The Ohio Statehouse. Photo by Jake Zuckerman.
An Ohio House committee sent legislation to the floor Wednesday that would prohibit local governments from blocking consumers from obtaining natural gas hookups.
House Bill 201, as passed by Republicans on the House Energy Committee, prohibits cities from passing laws that “limits the use of, prohibits, or prevents residential, commercial, or industrial consumers within their boundaries from obtaining distribution service or retail natural gas service.”
The fossil fuel industry and Ohio Chamber of Commerce supported the bill, arguing it protects consumer choice and avoids a mishmash of local energy regulations for businesses to navigate.
Environmental advocates and groups representing local governments opposed, arguing they starve cities of rights to self-governance and action against climate change.
Since 2019, local governments, generally in progressive cities, have passed legislation banning natural gas hookups as new buildings are erected. The policies amount to a municipal effort to fight climate change brought on by fossil fuel reliance.
Conservative state legislatures like Arizona, Oklahoma, Louisiana and Texas, meanwhile, have passed bills blocking the cities’ actions, as the Ohio legislation would.
“These [municipal] proposals are usually presented as a means of addressing climate concerns. However, preventing consumer choice as a means of promoting the aspirational goals of local jurisdictions seeking to address climate concerns is disingenuous and ineffective,” said Chris Ziegler of the American Petroleum Institute, a prominent trade association for the oil and gas industry.
Some Ohio cities, including Cleveland, Cincinnati, Euclid and Lakewood, have all passed resolutions establishing a goal of operating on 100% clean, renewable energy by 2025.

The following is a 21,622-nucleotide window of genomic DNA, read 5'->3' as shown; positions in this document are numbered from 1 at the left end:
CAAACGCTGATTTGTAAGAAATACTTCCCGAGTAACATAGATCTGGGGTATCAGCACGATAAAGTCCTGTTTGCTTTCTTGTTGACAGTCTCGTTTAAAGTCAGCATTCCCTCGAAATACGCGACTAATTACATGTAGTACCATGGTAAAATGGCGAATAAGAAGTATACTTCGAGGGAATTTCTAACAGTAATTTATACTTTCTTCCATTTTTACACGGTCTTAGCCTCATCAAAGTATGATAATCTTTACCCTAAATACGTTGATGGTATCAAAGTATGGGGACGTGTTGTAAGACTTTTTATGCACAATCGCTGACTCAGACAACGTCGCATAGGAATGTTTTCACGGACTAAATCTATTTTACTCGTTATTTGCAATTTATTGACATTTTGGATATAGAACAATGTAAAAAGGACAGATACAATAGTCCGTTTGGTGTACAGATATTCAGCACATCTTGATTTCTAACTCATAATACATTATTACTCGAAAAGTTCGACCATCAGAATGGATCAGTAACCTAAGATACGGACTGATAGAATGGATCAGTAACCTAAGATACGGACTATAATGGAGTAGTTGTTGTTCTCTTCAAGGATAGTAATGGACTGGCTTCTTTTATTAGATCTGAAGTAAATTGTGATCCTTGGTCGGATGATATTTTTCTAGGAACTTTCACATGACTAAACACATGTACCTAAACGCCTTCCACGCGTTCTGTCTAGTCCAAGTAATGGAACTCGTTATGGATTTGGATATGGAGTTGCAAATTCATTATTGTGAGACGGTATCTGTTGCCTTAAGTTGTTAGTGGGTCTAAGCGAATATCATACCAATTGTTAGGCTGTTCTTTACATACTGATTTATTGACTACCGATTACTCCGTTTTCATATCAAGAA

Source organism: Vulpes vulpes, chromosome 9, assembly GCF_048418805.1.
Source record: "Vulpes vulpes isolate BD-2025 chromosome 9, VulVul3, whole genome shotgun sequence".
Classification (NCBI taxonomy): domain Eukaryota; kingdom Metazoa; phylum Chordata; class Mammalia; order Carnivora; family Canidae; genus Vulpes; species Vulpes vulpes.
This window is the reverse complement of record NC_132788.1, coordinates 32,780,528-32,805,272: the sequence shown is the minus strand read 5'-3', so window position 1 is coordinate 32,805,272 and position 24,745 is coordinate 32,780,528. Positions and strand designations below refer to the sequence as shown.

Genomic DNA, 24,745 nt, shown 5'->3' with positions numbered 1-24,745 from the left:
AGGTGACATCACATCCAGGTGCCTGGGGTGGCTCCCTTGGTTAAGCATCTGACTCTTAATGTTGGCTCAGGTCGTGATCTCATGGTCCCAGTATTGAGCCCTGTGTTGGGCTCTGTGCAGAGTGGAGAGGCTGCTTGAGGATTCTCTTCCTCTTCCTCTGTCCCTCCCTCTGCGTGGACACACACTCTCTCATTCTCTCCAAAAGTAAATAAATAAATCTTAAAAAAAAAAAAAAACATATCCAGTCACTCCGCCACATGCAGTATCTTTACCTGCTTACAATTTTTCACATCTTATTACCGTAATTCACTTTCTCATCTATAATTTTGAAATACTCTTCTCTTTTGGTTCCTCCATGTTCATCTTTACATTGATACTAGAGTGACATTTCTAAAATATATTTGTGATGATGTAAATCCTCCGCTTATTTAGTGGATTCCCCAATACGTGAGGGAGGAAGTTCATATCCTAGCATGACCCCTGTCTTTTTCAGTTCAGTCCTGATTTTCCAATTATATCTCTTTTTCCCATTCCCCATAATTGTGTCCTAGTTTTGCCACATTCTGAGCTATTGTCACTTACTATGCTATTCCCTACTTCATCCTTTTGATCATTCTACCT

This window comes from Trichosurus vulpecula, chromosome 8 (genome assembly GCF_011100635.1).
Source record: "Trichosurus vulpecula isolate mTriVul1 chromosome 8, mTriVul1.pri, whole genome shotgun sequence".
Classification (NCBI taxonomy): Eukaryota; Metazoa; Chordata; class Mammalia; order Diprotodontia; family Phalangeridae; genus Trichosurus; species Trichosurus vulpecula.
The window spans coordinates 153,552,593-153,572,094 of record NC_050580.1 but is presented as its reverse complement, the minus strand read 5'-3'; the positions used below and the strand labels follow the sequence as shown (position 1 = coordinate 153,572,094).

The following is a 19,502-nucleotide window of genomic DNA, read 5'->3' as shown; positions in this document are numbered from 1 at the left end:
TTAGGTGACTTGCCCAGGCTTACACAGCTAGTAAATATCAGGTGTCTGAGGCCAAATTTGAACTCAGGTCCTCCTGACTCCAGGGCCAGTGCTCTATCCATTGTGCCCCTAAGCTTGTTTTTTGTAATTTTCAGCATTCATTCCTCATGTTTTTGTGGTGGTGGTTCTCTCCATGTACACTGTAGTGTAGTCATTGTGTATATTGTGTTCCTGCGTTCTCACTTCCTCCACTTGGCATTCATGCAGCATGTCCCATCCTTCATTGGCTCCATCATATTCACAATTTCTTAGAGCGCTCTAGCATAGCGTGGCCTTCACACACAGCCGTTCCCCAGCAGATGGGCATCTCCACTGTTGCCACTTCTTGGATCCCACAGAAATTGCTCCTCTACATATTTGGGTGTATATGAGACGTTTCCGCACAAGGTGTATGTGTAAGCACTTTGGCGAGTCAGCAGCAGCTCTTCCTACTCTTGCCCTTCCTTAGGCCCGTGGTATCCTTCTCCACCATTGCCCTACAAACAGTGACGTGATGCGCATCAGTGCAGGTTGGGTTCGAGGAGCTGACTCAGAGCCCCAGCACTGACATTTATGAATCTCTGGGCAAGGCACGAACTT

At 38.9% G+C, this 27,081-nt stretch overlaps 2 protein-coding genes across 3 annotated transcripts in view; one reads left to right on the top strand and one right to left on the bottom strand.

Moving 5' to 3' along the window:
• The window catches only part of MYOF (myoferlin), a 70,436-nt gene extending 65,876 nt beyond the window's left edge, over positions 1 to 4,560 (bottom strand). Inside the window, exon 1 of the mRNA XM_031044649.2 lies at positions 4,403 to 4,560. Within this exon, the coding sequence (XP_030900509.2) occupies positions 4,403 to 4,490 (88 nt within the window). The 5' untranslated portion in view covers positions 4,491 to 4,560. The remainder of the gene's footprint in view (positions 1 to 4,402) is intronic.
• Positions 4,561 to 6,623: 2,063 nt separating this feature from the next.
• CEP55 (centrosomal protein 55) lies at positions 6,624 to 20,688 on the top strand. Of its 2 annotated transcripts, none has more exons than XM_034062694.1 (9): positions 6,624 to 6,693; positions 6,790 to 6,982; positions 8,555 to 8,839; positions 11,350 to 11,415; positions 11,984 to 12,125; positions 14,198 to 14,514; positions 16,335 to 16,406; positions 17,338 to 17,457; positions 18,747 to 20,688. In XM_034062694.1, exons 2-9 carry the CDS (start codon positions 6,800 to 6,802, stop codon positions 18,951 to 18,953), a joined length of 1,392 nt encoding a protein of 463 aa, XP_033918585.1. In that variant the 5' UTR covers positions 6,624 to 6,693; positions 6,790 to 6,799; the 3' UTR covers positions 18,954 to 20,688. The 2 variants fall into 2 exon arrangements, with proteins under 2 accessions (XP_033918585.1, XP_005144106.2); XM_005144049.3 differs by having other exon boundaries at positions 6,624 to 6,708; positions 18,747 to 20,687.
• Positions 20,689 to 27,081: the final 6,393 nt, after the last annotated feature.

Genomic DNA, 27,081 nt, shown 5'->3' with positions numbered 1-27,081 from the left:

Randi Leppla, speaking to lawmakers on behalf of the Ohio Environmental Council, said there’s a contradiction afoot: House Bill 118, which has some of the same cosponsors as HB 201, would establish a referendum process for citizens to vote down wind and solar power generating sites.
If both bills passed, communities would have no ability to limit natural gas use and a unique ability to kill renewable energy.
“Unfortunately, HB 201 and the other pending bills appear to be another backdoor route to block Ohioans and Ohio communities from choosing to move toward renewable energy as their chosen energy source,” Leppla said.
Alongside the environmentalists, entities representing cities and counties accused HB 201 of violating “home rule,” a piece of the state constitutions that allows local governments to set their own rules.
The amendment, however, is far from a blanket rule. State lawmakers have prohibited cities from different ideas like banning or taxing plastic bags at the grocery store, limiting gun rights beyond state law, and a spread of other issues.
“House Bill 201 further erodes Ohio’s Constitutionally protected Home Rule authority by barring any political subdivision by ordinance, resolution, building code, or other similar requirement from limiting, preventing, or prohibiting any consumer within its boundaries from obtaining distribution services or retail natural gas service,” said Keary McCarthy, executive director of the Ohio Mayors Alliance.
About 65% of Ohio homes use natural gas for heat, far beyond electricity (25%), propane (5%) and others, according to analysis from the nonpartisan Legislative Service Commission.
During the last legislative session, lawmakers passed House Bill 6, now the center of a federal prosecution against the former Speaker of the House for bribery allegations. Along with bailing out coal and nuclear plants, HB 6 rolled back utility companies’ renewable energy and efficiency standards.
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